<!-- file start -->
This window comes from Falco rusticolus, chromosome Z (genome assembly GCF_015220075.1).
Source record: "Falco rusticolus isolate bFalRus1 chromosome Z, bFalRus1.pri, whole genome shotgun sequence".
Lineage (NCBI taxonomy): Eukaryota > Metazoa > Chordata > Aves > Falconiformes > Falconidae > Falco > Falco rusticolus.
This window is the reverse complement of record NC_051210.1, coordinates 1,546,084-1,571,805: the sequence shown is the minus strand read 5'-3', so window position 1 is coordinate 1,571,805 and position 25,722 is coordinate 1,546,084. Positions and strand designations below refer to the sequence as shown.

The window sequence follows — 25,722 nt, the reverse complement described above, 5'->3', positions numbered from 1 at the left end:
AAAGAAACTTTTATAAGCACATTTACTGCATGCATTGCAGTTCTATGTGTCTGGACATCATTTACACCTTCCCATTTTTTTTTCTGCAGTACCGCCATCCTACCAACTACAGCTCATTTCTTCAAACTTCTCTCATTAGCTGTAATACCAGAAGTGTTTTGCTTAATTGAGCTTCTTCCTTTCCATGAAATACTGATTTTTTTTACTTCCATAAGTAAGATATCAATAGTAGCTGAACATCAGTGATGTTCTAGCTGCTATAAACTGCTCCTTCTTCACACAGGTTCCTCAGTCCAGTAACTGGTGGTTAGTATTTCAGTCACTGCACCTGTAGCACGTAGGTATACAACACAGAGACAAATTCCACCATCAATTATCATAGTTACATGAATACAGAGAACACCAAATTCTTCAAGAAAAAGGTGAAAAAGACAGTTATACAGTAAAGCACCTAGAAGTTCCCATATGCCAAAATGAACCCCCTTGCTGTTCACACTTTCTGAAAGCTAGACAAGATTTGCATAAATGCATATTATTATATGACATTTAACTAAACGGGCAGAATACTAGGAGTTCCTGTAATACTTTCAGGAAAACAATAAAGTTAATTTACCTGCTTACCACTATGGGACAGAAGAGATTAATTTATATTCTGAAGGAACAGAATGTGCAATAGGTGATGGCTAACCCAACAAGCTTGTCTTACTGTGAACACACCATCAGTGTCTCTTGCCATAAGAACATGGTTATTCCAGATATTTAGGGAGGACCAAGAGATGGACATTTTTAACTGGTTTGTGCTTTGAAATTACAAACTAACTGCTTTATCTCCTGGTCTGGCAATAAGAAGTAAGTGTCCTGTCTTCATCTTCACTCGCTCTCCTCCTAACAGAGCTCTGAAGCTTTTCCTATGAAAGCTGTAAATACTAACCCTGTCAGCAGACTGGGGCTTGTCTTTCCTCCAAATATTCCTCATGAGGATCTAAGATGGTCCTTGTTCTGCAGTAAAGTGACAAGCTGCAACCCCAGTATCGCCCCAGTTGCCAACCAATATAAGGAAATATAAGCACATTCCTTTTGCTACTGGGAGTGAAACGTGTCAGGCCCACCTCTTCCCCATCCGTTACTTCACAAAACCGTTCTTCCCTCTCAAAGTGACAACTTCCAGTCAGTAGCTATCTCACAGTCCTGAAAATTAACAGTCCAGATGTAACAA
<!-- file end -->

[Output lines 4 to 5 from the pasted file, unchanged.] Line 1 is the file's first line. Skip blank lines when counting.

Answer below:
This window is the reverse complement of record NC_051210.1, coordinates 1,546,084-1,571,805: the sequence shown is the minus strand read 5'-3', so window position 1 is coordinate 1,571,805 and position 25,722 is coordinate 1,546,084. Positions and strand designations below refer to the sequence as shown.

The window sequence follows — 25,722 nt, the reverse complement described above, 5'->3', positions numbered from 1 at the left end: